Hacking Growth - Book Review

Hacking Growth – Book Review

Behind every successful marketing campaign or a launch, there are hundreds of experiments and growth hacks that paved the way to identify that one success element.

It might be as simple as a small sentence like

Get your free email at Hotmail

added to the signature of every email sent by the users of Hotmail. Whether it is official or personal, the recipient will definitely see this and check out the signup page. This was way back in 1996.

This book “Hacking Growth” by Sean Ellis and Morgan Brown is the only playbook you need in your arsenal to kickstart growth hacking at your company.

Hacking Growth - Book Review

Every successful company today started as a humble startup and it required patient implementations of various growth hacking strategies before they became breakout successes.

This book dives deep into Growth Hacking methodologies and shares the best practices in the same. It is always interesting to read the ideas and execution of famous campaigns by well-known brands. But the major part of the book steers clear of the brands and serves as a toolkit for anyone to get started.

As I write this blog post, I receive an email from Tim Hortons.

Hacking Growth - Book Review

The subject line clearly conveys their goal. The body of the email visually shares my progress towards the goal. If I plan to take action, there is a call to action right there.

From a consumer’s perspective, this is just an email. From a brand’s perspective, this is one of the ways to engage with the customer as well as increase the revenue from them.

In this example, a Growth Hacker would be the one who would have arrived at the campaign, the subject line, idea to present the product and the user’s progress in a visual along with a call to action. All of it will be based on user data which is collected every time a customer takes action (inaction too).

Some of the questions answered by the book are

  1. How to come up with Growth Hacks?
  2. How to choose from the list of Growth Hacks available and prioritize the same?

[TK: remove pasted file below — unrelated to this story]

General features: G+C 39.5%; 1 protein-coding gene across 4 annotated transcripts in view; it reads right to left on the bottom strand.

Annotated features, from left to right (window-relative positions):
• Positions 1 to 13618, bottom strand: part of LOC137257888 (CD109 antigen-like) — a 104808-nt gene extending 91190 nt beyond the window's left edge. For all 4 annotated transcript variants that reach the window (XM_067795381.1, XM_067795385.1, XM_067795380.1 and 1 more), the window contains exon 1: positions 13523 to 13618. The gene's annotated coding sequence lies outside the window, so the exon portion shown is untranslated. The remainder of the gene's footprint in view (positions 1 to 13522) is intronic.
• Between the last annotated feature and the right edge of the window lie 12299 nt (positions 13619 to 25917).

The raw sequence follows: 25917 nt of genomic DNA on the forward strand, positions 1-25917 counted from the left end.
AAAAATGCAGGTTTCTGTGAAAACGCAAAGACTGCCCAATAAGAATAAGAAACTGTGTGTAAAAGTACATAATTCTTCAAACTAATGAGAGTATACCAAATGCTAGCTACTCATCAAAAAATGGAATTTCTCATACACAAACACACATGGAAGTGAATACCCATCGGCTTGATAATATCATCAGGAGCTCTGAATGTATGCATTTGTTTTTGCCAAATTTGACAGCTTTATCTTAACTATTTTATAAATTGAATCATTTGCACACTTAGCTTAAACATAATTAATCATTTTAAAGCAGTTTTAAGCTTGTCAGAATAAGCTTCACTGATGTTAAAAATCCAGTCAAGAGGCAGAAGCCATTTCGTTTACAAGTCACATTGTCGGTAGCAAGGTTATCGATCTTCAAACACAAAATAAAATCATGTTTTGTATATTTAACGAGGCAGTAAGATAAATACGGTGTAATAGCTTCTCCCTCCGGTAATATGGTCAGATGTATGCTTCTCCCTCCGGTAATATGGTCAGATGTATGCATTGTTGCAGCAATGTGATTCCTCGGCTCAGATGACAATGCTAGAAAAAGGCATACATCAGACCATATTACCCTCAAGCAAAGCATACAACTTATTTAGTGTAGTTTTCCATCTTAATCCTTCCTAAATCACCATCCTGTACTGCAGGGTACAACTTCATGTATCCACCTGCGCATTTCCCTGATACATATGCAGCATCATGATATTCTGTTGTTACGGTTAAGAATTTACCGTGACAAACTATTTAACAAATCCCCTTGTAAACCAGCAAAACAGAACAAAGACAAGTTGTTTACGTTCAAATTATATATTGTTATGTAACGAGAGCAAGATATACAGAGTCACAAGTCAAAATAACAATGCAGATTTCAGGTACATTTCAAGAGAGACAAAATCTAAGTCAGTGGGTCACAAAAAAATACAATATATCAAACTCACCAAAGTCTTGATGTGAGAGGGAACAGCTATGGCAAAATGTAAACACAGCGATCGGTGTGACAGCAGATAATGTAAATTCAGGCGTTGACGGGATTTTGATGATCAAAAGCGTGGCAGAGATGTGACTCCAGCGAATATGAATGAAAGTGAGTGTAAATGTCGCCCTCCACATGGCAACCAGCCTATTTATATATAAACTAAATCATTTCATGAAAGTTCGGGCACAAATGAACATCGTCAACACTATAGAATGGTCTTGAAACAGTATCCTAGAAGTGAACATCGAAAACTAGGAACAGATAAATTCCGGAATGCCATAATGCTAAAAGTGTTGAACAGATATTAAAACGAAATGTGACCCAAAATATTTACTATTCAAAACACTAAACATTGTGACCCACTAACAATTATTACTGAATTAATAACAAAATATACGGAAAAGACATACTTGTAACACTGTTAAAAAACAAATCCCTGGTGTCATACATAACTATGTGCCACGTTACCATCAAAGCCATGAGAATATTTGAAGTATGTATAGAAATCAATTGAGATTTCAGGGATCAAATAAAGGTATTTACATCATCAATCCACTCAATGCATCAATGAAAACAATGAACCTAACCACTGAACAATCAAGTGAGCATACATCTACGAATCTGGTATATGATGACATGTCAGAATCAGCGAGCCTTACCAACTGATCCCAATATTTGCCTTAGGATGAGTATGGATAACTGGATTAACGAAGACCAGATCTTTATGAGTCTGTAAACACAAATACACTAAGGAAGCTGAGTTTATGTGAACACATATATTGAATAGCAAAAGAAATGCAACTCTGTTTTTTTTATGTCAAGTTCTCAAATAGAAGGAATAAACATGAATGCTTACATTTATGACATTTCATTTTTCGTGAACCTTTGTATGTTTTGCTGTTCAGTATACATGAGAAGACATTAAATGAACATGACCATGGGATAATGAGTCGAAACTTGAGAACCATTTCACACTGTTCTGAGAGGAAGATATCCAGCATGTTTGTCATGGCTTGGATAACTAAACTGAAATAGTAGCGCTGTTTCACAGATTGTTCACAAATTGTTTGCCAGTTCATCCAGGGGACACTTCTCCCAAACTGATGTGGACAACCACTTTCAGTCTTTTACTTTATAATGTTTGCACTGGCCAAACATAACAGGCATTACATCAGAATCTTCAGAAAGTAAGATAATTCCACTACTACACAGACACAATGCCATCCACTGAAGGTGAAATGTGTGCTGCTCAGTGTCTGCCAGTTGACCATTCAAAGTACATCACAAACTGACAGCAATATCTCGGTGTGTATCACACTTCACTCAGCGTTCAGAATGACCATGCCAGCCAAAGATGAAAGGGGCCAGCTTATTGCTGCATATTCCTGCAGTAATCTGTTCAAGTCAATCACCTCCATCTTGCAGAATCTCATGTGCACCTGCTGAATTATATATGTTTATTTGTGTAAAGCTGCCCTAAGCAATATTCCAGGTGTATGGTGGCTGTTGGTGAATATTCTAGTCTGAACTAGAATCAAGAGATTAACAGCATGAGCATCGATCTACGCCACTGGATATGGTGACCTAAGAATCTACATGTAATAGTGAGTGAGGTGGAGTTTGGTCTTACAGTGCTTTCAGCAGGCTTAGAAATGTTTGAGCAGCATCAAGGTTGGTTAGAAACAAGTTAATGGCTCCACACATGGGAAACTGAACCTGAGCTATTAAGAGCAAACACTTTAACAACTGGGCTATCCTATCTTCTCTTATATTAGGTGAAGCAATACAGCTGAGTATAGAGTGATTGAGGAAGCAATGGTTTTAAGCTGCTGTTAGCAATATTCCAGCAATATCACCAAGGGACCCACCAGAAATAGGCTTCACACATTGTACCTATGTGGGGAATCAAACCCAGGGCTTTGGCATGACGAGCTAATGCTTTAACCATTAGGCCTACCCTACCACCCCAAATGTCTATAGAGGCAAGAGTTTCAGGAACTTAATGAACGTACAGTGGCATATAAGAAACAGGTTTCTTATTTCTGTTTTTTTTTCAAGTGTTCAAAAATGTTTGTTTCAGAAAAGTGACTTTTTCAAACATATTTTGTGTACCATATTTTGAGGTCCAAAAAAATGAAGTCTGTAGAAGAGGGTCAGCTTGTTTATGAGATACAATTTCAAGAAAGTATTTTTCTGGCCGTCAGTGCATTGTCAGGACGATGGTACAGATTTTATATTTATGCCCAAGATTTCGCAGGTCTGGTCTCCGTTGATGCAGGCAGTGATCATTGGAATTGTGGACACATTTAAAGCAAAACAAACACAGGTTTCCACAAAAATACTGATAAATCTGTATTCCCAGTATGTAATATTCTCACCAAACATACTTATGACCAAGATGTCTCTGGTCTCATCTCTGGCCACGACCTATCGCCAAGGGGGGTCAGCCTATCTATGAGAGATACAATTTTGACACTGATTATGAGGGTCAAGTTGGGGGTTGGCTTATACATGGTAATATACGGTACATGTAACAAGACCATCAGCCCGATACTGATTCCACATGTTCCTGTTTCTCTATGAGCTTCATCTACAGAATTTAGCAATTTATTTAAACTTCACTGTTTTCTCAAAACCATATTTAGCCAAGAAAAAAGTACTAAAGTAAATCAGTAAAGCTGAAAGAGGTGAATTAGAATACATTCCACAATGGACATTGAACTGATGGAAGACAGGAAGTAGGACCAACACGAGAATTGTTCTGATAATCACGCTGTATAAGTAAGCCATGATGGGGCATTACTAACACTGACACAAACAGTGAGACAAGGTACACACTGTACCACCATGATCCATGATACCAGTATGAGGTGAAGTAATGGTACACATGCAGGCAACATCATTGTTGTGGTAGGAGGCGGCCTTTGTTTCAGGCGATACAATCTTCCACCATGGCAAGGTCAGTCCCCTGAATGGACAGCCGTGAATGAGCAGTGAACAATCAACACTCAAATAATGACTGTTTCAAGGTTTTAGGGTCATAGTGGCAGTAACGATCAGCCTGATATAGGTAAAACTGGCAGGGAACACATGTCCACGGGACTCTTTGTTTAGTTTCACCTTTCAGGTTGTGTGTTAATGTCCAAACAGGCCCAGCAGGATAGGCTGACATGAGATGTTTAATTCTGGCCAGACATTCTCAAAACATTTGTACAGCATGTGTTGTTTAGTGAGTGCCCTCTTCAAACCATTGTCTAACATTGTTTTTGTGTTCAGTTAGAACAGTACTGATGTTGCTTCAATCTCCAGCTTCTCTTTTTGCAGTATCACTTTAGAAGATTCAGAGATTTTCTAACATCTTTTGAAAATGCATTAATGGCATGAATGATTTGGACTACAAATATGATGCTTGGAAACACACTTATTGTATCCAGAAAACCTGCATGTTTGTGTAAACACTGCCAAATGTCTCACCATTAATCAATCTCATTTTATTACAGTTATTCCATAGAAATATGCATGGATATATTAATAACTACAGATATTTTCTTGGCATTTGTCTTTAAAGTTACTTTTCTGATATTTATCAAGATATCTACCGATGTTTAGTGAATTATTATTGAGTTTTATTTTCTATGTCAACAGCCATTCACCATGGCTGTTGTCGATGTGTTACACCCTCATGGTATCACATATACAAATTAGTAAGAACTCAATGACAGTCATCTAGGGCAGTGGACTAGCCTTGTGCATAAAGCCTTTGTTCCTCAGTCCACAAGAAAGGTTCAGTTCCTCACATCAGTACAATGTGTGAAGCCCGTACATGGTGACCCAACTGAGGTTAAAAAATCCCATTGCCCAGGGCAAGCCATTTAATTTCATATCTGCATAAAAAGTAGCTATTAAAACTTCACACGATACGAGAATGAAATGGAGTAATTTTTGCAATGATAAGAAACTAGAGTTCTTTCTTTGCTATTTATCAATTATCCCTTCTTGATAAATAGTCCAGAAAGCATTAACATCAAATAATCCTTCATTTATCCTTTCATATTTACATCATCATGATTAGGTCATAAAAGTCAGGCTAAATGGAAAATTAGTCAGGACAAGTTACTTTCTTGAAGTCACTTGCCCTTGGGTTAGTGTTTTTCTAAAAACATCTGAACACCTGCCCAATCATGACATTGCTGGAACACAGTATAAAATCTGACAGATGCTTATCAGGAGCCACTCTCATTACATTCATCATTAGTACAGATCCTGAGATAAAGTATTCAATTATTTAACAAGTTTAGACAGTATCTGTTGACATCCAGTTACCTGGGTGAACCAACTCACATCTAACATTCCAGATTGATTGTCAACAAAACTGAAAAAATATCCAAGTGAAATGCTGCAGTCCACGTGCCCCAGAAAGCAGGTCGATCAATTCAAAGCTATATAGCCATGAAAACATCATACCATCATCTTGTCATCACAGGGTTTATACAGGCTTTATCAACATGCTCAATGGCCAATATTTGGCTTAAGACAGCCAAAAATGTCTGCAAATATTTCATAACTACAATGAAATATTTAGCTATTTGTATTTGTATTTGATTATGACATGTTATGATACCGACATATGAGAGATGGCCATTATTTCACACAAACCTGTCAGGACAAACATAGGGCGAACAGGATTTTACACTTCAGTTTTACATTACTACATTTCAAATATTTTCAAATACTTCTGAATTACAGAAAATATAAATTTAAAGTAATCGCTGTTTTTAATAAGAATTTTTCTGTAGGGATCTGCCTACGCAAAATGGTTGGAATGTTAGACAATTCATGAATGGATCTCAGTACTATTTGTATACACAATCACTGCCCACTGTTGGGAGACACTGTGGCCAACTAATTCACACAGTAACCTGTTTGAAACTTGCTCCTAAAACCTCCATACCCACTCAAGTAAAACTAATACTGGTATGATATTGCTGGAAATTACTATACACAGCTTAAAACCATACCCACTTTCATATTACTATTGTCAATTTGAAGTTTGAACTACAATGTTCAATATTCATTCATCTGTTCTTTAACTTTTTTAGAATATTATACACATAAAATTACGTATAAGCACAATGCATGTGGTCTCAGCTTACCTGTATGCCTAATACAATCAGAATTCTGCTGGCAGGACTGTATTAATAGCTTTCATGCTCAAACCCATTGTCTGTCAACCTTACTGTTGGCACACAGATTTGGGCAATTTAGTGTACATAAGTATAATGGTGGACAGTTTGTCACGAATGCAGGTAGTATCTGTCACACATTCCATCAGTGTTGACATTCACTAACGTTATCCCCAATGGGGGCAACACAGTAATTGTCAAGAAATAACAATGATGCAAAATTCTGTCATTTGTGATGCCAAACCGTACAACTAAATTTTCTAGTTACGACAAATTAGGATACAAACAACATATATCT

3. How to make use of data?
  4. What goes into Amazon’s  “Frequently bought together” column?
  5. How do the release dates of Netflix originals affect the revenue?
  6. How effective is the “Coming soon” message for brands?
  7. Role of Psychology in Growth Hacking

The entire journey of the Growth Hacking process starting from the acquisition to the engagement is explained using a generic example of Grocery Store Mobile App. This is a great move to stay clear of the brands and it allows the readers to come up with ideas without the influence of famous campaigns by brands.

(If you are planning to create an app for your grocery store, you are lucky)

Although the ideas suggested may be known to modern day marketers, the thought process and the style of execution of the ideas deserve a read.

Let us look at a few quotes from the book (Courtesy : Goodreads)

“Let’s say experiment A is testing a small change, such as the color of the sign-up button. As results start coming in, it becomes clear that the increase in the number of new visitors signing up is very small—garnering just 5 percent more sign-ups than the original button color. Besides the obvious assumption that changing the color of the sign-up button may not be the key factor holding back new users from signing up, it’s also an indication that you’ll have to let the experiment run quite a long time in order to have enough data to make a solid conclusion. As you can see from the chart above, to reach statistically significant results for this test, you’d need a whopping 72,300 visitors per variant—or, in other words, you’d have to wait 72 days to get conclusive results. As Johns put it in an interview with First Round Review, “That’s a lifetime when you’re a start-up!” In a case like this what a start-up really ought to do is abandon the experiment quickly and move on to a next, potentially higher-impact, one.”

 

“The more information people put into the product, the more their commitment increases, through a concept called stored value.”

What did I love about ‘Hacking Growth’?

  • Detailed read with no fluff.
  • Concentrates on the ‘how’ part of Growth Hacking
  • One generic example to take the readers through the process.
  • Examples of Growth Hacks by renowned brands.
  • Toolkit suggestions for various stages of Growth Hacking process.
  • Pricing Strategies (This was a bonus)

This book can be a good follow up to ‘Growth Hacker Marketing’ by Ryan Holiday that covers the basics. You can read its review here.

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